Shaker Heights man indicted for 2020 voter fraud; Ohio has since left system that caught him
A man from Shaker Heights has been indicted for voter fraud after a national bipartisan system caught him allegedly double voting. Just weeks ago, Ohio left the organization responsible for finding fraud due to “political” differences.
James Dalton Saunders, a 57-year-old attorney, voted in both Ohio and Florida in the 2020 and 2022 general elections, according to the Cuyahoga County Prosecutor’s Office.
OCJ/WEWS found Saunders is registered to vote in both Ohio and Florida. According to the state records and federal elections filings, he is a longtime Republican. He has donated more than $3,000 over the past decade to GOP candidates and PACs, including Donald Trump.
Sec. of State Frank LaRose confirmed he was flagged by the Electronic Registration Information Center (ERIC), a leading national source for making sure citizens aren’t voting in multiple states.
“This is literally the perfect example of the sole purpose of ERIC, which is to find potential double registrations and potential double voters,” Collin Marozzi, deputy policy director for the ACLU of Ohio, said.
ERIC brought the case to the secretary’s office, who referred it to the attorney general, who then referred it to Cuyahoga County, according to LaRose’s team.
But Ohio won’t have this resource anymore.
LaRose removed Ohio from the anti-voter fraud initiative in March for a few reasons, the secretary’s spokesperson Rob Nichols said.
“It was saddle-bagged by politics,” Nichols said. “And as states continue to defect, the value to Ohio was dropping.”
LaRose thought it was a crucial system for Ohio even one month before dropping it. In a press conference, he said “It is one of the best fraud-fighting tools that we have when it comes to actually catching people that try to vote in multiple states.”
But internal politics were getting in the way, he said.
“Some of the people involved, I think, have caused concern for others.”
Only state members can vote on policies, but some states were upset that non-state staff can be “partisan,” the Brennan Center explained.
LaRose said he decided to leave because ERIC “appears to favor only the interests of one political party,” he said in his exit letter.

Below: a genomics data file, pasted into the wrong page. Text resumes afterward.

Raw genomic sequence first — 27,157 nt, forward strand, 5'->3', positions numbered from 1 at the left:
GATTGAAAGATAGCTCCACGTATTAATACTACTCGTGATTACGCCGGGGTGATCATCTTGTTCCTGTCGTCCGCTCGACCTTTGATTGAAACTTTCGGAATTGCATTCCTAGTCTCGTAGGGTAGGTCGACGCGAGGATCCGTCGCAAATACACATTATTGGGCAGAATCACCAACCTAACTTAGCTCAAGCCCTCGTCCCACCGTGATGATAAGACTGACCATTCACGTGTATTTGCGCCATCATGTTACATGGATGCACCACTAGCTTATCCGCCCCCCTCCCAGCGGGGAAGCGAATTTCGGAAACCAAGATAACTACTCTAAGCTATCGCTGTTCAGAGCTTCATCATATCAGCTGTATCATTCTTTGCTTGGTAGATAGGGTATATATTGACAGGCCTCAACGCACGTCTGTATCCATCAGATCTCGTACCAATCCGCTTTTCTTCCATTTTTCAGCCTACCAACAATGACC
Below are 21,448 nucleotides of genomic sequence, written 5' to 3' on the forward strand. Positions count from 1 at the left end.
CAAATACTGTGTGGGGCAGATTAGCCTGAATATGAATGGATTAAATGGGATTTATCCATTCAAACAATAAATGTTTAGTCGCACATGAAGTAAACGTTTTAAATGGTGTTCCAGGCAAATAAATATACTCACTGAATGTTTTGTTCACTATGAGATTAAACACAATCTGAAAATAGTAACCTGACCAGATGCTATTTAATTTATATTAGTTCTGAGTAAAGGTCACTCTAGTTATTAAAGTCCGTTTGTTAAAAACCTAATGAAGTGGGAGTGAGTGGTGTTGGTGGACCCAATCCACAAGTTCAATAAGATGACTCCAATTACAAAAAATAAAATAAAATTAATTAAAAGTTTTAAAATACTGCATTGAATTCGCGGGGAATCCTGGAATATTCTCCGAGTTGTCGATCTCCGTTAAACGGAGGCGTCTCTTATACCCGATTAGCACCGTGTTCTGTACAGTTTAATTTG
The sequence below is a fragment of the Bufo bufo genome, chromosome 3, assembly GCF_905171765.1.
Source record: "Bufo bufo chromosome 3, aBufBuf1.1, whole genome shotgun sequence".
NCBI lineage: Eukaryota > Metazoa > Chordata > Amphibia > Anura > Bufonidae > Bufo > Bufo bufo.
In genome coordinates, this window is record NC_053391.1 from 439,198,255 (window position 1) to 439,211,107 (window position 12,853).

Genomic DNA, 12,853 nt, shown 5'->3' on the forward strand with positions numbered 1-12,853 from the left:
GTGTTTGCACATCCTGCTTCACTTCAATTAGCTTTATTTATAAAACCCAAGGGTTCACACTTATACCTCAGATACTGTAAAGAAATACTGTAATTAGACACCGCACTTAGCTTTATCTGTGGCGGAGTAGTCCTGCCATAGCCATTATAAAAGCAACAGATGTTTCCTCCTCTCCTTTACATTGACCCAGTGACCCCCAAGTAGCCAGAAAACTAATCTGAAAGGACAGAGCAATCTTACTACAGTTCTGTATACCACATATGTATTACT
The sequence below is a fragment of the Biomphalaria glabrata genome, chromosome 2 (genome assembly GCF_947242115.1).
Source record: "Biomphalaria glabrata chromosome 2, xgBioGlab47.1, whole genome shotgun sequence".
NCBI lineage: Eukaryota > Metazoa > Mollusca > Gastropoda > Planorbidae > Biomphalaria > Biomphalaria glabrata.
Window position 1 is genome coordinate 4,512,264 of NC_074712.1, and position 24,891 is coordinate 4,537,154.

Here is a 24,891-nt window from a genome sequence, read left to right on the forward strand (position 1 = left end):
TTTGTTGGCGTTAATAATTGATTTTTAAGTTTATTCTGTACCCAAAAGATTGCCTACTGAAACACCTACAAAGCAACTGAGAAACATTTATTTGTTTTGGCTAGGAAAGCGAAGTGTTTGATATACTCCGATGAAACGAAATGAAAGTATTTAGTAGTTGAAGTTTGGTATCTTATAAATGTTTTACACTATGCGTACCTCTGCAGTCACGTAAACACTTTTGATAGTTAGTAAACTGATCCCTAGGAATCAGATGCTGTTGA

Case Western Reserve University law professor Atiba Ellis shares another reason why Ohio most likely left.
“It seems based on voter fraud talk and conspiracy theories about ERIC somehow not serving its purpose and serving some other nefarious purpose,” Ellis said.
Numerous Republican states have all up and left ERIC after the 2020 election. This followed what NPR called a right-wing media campaign to target the organization — claiming it allowed Democrats to rig elections.
Voter fraud is basically non-existent in Ohio, Ellis said.
“The amount of voter fraud that happened, someone intentionally trying to subvert an election by voting twice or by trying to impersonate someone else is next to zero,” he added.
There is no evidence of widespread voter fraud in Ohio or in the country.
As of October 2022, LaRose sent 75 allegations of fraud during the 2020 election to law enforcement, which amounts to just .001% of all Ohio ballots. However, when OCJ/WEWS asked his team how many of these claims have been substantiated, they said they did not know.
“It seems ironic that Ohio has pulled out of ERIC, [when] evidence developed by the ERIC system revealed an incident of voter fraud,” Ellis said.
Senate President Matt Huffman has supported Ohio’s efforts to tighten election security through moves critics say make it tougher for many people to vote amid unsubstantiated claims of voter fraud.
OCJ/WEWS asked Huffman if he thinks leaving ERIC was a good idea. He claimed not to know what it was.
“Is this something I should know a lot about?” he responded. “Sorry, that’s not in my bailiwick of things to know about or think about.”
The LaRose team said they understand how valuable voter data is.
“We are in conversation with other states right now to stand up an organization, devoid of politics, that can provide the valuable information to prevent double voters.”
Marrozi says that organization already exists — ERIC.
“This man from Shaker Heights purportedly voting twice in Ohio, in Florida, in multiple elections, this is exactly what ERIC was designed to prevent,” Marrozi said.
Saunders’s arraignment is set for early May. OCJ/WEWS reached out to numerous phone numbers and emails for him, but didn’t hear back.
This article was originally published on News5Cleveland.com and is published in the Ohio Capital Journal under a content-sharing agreement. Unlike other OCJ articles, it is not available for free republication by other news outlets as it is owned by WEWS in Cleveland.